Celibacy at Twenty (Sharon Olds)

After I broke up with someone,
or someone with me, days would go by,
nights, weeks, soon it would be months since I had
touched anyone. I would move as little
as possible, the air seemed to press on my skin, my
breasts like something broken open, un-
capped and not covered, the buds floated in the
center at the front, if I turned a corner too
fast I would almost come. Swollen,
walking like someone carrying something
filled to the brim, the lip of the liquid
rocking, taut, at the edge, at the top -
and at times, in the shower, now matter how quickly
I washed I’d be over the top in seconds,
and then the loneliness, which had felt enormous,
would begin to grow, easily, rapidly,
triple, sextuple, dodecatuple,
the palm fronds and camellia buds bent
double under a campus sky of iron.
Later, when the next first kiss would come,
it would shock me, the size and power of happiness,
and yet it was familiar – lips aching and
pulling, hands and feet going numb, I’d be
trying not to moan, streaming slowly
across the arc of the sky – it was always
a return, the face in the dashlight closer
and closer, like the approaching earth,
until it is all you can see. Each time,
I wanted to be coming home
to stay. But every time I went
from months of hunger to those first kisses
soon there were the last kisses , and I
felt I stood outside of life, held
back – but no one was holding me, I was
waiting, very near the human,
my violence uncommitted, I was
saving it. Once I stripped and
entered the pit I did not want ever to come up out of it.

Yeah. You get to decide what your own boundaries are. If you make a rule “I’m not sleeping with people right now, I just want to be friends,” then don’t sleep with people, and/or these particular people. If you want to sleep with someone because it offers comfort and distraction, then sleep with them. You’ll find no finger-pointing or “shoulds” here.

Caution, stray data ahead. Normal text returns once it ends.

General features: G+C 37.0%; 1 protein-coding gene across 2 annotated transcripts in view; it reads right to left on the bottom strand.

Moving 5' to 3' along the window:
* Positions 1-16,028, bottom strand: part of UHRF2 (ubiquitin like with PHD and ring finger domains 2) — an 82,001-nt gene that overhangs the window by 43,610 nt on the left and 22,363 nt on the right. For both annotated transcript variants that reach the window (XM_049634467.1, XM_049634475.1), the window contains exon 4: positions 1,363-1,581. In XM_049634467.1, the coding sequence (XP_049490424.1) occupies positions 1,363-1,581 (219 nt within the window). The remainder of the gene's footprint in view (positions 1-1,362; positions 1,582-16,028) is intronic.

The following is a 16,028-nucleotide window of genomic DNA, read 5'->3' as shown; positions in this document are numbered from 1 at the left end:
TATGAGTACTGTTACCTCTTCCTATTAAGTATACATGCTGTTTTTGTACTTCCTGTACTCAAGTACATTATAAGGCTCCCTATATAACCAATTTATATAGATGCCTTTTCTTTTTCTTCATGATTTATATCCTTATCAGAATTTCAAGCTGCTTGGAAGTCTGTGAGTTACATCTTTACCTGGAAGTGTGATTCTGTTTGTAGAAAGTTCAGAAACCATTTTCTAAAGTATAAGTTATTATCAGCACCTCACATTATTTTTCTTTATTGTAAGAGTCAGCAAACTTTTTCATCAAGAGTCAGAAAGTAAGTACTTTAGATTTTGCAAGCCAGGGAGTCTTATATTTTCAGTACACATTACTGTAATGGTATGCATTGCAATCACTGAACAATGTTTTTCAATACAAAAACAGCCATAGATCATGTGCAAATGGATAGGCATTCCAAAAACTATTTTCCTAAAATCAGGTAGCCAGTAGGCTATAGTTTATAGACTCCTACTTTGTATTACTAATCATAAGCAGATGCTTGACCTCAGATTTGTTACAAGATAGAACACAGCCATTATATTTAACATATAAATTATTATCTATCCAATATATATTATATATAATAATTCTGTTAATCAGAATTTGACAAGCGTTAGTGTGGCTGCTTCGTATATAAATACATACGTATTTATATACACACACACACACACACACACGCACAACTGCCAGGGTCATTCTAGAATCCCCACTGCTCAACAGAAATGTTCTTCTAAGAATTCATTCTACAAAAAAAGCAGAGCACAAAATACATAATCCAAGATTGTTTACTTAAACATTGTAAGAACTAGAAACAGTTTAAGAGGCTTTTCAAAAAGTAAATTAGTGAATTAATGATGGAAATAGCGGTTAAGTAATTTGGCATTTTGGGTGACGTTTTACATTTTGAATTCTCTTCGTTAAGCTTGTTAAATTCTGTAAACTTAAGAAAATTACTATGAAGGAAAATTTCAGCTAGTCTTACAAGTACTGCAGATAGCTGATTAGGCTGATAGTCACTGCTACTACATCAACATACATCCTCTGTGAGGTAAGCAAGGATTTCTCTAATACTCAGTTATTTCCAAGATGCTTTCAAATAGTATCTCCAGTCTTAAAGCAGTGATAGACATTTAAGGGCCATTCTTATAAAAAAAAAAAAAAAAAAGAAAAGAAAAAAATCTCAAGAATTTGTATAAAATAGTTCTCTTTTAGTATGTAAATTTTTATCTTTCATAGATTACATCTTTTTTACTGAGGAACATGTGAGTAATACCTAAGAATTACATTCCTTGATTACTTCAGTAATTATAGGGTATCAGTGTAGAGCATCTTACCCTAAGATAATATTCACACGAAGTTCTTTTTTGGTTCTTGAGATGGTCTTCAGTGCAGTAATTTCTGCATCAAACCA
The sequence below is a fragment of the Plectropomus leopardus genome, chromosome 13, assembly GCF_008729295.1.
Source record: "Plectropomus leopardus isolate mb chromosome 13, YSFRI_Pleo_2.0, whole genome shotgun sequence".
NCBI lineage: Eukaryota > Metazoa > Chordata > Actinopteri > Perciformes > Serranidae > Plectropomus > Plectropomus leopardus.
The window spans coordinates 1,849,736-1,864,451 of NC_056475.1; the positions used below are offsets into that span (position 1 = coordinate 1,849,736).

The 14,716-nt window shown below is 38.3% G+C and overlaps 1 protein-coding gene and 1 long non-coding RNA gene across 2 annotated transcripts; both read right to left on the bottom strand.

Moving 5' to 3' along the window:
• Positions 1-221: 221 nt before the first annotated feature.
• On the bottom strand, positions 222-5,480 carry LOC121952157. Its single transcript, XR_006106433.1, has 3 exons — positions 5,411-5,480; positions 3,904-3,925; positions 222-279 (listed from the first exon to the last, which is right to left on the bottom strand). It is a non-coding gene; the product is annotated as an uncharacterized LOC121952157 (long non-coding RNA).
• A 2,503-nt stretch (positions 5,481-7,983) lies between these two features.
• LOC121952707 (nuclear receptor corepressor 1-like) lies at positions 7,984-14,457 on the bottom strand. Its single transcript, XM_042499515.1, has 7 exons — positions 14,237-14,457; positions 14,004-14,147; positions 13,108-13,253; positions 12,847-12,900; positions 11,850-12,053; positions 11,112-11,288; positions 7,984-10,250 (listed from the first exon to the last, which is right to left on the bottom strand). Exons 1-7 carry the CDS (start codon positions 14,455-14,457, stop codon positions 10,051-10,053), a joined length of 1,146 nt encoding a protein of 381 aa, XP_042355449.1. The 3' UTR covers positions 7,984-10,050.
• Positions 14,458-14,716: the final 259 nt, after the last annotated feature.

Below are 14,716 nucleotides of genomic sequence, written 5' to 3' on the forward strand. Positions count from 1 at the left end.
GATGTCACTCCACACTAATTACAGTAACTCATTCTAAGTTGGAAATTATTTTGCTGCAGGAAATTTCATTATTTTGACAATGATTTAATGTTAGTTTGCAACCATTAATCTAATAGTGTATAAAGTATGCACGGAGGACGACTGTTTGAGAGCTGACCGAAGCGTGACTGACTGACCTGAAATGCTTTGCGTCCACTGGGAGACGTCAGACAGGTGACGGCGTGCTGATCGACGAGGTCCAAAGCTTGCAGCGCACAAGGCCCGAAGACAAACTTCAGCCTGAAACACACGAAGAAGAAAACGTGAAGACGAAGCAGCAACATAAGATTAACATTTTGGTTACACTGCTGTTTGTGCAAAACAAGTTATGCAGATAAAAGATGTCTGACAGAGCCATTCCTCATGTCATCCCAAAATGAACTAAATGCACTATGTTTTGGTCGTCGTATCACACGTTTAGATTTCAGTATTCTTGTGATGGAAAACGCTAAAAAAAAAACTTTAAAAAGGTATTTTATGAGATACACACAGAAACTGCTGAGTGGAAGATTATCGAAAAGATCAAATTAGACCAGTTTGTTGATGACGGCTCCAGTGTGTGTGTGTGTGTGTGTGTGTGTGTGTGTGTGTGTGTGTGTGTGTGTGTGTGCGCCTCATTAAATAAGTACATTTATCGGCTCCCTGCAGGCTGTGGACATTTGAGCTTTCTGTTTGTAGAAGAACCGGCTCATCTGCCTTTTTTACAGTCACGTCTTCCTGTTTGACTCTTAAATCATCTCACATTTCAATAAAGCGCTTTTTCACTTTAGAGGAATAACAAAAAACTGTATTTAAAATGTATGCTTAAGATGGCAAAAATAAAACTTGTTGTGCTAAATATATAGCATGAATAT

You can’t make people not be interested in you, and you certainly can’t pre-empt all of their desires with a well-written speech, and you can’t make them responsible for you acting on your own desires – “I accidentally slipped and my face just fell onto his face, Your Honor, but it’s just that I was lonely and he hugged me and smelled really good, so it’s totally his fault for not respecting my boundaries!” So you will have to handle it on a case-by-case “No, but thanks” basis. On the other hand, if you say “no thanks” and someone keep trying to bring it up and constantly offers you backrubs? You are right to avoid that person, they are not safe for you especially when you are feeling vulnerable. Coercion, wheedling, whining, manipulation, badgering get a sharp “No! I am not interested in you that way!” and you leaving the room/party/situation for a good while.

In the meantime, spend some extra time “in your bunk” and just generally loving your body with good food, exercise, stretches, clothes you love, hugs from friends who don’t mack on you, and whatever pampering makes you feel good.